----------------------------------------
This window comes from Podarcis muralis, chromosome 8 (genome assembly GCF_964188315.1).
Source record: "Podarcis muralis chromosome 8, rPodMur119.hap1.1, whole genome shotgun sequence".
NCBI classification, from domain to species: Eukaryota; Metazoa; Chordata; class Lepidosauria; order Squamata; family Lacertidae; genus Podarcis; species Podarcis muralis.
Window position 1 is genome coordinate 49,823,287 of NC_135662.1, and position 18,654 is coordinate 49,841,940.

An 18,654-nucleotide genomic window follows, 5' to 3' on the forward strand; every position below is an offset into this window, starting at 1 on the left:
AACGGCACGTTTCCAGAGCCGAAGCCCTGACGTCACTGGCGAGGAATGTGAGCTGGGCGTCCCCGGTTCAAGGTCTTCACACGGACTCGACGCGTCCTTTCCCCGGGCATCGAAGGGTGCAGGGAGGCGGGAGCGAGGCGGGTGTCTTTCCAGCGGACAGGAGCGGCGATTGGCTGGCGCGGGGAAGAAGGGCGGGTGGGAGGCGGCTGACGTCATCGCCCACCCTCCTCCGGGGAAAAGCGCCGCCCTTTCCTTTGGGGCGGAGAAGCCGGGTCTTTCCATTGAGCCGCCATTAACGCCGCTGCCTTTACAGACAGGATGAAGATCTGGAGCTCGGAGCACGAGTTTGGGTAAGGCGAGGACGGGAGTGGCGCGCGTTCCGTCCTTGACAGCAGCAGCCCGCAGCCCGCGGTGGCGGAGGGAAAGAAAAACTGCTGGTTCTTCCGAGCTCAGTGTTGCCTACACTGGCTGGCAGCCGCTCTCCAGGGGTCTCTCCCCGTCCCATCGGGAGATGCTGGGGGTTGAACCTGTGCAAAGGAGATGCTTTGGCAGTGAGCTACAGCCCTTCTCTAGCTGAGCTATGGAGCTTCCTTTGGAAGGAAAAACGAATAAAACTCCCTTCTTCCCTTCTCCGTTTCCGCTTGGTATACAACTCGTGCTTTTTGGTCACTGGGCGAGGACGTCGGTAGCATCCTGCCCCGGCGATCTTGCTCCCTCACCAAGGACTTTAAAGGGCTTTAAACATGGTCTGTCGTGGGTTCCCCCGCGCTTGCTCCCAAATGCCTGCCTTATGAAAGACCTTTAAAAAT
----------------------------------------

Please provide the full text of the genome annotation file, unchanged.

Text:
This window comes from Podarcis muralis, chromosome 8 (genome assembly GCF_964188315.1).
Source record: "Podarcis muralis chromosome 8, rPodMur119.hap1.1, whole genome shotgun sequence".
NCBI classification, from domain to species: Eukaryota; Metazoa; Chordata; class Lepidosauria; order Squamata; family Lacertidae; genus Podarcis; species Podarcis muralis.
Window position 1 is genome coordinate 49,823,287 of NC_135662.1, and position 18,654 is coordinate 49,841,940.

An 18,654-nucleotide genomic window follows, 5' to 3' on the forward strand; every position below is an offset into this window, starting at 1 on the left:
AACGGCACGTTTCCAGAGCCGAAGCCCTGACGTCACTGGCGAGGAATGTGAGCTGGGCGTCCCCGGTTCAAGGTCTTCACACGGACTCGACGCGTCCTTTCCCCGGGCATCGAAGGGTGCAGGGAGGCGGGAGCGAGGCGGGTGTCTTTCCAGCGGACAGGAGCGGCGATTGGCTGGCGCGGGGAAGAAGGGCGGGTGGGAGGCGGCTGACGTCATCGCCCACCCTCCTCCGGGGAAAAGCGCCGCCCTTTCCTTTGGGGCGGAGAAGCCGGGTCTTTCCATTGAGCCGCCATTAACGCCGCTGCCTTTACAGACAGGATGAAGATCTGGAGCTCGGAGCACGAGTTTGGGTAAGGCGAGGACGGGAGTGGCGCGCGTTCCGTCCTTGACAGCAGCAGCCCGCAGCCCGCGGTGGCGGAGGGAAAGAAAAACTGCTGGTTCTTCCGAGCTCAGTGTTGCCTACACTGGCTGGCAGCCGCTCTCCAGGGGTCTCTCCCCGTCCCATCGGGAGATGCTGGGGGTTGAACCTGTGCAAAGGAGATGCTTTGGCAGTGAGCTACAGCCCTTCTCTAGCTGAGCTATGGAGCTTCCTTTGGAAGGAAAAACGAATAAAACTCCCTTCTTCCCTTCTCCGTTTCCGCTTGGTATACAACTCGTGCTTTTTGGTCACTGGGCGAGGACGTCGGTAGCATCCTGCCCCGGCGATCTTGCTCCCTCACCAAGGACTTTAAAGGGCTTTAAACATGGTCTGTCGTGGGTTCCCCCGCGCTTGCTCCCAAATGCCTGCCTTATGAAAGACCTTTAAAAAT